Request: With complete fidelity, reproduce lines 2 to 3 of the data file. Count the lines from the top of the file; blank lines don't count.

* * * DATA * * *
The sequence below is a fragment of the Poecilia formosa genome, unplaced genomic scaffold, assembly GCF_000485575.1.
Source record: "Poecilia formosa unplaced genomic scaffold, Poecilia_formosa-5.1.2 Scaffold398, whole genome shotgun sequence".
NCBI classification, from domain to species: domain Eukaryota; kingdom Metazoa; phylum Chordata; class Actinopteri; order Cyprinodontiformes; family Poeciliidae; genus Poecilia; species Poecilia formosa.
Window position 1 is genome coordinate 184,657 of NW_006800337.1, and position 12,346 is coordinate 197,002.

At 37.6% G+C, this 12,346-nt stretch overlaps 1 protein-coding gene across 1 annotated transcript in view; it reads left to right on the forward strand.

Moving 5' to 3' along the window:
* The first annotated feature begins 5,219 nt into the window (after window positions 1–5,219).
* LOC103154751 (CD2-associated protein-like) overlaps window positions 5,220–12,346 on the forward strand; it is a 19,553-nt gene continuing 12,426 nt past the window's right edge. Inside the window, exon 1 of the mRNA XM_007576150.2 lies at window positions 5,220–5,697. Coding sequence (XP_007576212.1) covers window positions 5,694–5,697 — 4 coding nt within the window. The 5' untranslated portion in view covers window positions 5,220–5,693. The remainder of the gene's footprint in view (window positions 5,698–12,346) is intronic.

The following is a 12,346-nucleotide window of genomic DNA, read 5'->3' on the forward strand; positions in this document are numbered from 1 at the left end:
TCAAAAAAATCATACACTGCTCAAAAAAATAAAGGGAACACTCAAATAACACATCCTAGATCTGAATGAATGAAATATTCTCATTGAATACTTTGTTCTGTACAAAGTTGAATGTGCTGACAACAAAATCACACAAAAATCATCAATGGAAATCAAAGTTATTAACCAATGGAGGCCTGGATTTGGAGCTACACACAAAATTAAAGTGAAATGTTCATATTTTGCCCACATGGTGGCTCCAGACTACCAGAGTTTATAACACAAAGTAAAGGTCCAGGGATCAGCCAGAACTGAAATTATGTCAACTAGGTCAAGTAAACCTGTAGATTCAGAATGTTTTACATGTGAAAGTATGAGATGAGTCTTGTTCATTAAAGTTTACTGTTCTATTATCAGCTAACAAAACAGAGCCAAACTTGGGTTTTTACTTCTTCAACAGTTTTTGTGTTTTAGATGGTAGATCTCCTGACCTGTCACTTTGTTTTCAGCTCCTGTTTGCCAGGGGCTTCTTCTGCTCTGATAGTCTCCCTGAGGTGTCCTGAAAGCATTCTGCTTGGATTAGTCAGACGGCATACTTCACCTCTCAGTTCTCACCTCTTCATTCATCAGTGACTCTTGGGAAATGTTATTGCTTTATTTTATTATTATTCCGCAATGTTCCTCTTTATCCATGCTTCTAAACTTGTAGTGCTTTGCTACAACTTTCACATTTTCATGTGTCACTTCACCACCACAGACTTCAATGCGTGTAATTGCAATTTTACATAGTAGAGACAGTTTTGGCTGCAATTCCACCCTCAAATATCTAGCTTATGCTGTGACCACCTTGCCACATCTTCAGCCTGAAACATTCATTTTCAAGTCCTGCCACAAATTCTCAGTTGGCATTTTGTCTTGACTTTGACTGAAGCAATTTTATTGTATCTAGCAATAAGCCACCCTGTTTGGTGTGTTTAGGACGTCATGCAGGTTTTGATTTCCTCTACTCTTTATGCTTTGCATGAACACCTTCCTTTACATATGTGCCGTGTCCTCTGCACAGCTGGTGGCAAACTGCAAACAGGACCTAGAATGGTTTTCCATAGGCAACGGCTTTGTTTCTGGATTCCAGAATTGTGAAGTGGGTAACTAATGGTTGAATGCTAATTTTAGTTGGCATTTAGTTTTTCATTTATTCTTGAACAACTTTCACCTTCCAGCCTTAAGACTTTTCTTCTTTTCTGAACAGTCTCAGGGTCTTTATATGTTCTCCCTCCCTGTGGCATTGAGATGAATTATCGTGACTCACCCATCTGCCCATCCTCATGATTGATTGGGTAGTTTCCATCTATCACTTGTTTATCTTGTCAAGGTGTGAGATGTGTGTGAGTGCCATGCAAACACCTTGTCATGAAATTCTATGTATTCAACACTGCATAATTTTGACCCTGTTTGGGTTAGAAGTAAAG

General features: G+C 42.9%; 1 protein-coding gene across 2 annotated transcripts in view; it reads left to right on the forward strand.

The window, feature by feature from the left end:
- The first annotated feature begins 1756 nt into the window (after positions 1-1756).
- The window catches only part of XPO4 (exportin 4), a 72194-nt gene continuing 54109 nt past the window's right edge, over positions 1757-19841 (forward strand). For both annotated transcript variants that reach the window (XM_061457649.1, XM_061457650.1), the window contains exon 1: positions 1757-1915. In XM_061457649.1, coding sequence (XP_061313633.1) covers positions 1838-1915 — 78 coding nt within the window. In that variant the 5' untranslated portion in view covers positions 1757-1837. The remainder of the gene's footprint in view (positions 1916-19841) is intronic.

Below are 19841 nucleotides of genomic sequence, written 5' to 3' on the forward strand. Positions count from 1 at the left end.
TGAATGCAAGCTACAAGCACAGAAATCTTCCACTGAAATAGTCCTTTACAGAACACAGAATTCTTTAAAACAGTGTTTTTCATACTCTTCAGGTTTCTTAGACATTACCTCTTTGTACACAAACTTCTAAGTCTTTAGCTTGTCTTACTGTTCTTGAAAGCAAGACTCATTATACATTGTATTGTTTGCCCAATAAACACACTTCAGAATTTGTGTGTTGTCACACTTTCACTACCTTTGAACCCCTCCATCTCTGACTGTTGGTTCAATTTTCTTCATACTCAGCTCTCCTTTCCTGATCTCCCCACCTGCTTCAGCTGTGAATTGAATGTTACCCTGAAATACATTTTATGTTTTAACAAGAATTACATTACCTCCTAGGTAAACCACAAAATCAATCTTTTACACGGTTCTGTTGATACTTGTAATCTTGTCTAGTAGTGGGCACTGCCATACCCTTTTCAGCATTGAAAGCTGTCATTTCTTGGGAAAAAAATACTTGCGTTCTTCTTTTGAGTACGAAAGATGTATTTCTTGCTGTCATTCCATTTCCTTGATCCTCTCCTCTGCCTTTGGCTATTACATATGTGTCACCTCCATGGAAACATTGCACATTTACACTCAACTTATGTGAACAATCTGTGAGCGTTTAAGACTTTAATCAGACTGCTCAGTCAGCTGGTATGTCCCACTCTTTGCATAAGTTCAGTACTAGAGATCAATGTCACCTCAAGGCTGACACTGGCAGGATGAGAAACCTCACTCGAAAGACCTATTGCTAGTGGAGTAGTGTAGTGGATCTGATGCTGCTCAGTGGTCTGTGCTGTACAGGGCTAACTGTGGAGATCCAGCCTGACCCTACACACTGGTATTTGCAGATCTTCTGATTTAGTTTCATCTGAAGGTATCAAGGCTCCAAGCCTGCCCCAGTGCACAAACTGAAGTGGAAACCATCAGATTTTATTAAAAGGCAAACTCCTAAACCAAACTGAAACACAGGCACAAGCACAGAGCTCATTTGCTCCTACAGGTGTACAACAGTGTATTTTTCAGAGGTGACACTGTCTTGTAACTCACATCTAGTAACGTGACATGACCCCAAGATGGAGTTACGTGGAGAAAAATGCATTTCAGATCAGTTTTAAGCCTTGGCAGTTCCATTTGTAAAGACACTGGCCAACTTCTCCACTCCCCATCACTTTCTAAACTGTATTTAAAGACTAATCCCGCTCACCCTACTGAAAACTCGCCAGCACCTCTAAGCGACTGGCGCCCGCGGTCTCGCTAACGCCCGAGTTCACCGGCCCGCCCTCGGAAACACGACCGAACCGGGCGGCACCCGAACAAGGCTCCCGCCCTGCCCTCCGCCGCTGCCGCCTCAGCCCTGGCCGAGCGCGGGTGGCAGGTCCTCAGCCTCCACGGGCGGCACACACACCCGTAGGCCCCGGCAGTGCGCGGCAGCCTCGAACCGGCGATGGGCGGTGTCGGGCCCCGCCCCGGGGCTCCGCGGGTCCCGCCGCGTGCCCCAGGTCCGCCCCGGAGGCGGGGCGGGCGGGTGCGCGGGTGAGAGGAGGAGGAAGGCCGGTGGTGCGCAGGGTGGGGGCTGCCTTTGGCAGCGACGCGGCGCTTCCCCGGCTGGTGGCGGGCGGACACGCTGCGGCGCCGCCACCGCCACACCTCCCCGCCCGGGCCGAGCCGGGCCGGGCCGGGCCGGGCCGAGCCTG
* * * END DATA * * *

Source record: "Poecilia formosa unplaced genomic scaffold, Poecilia_formosa-5.1.2 Scaffold398, whole genome shotgun sequence".
NCBI classification, from domain to species: domain Eukaryota; kingdom Metazoa; phylum Chordata; class Actinopteri; order Cyprinodontiformes; family Poeciliidae; genus Poecilia; species Poecilia formosa.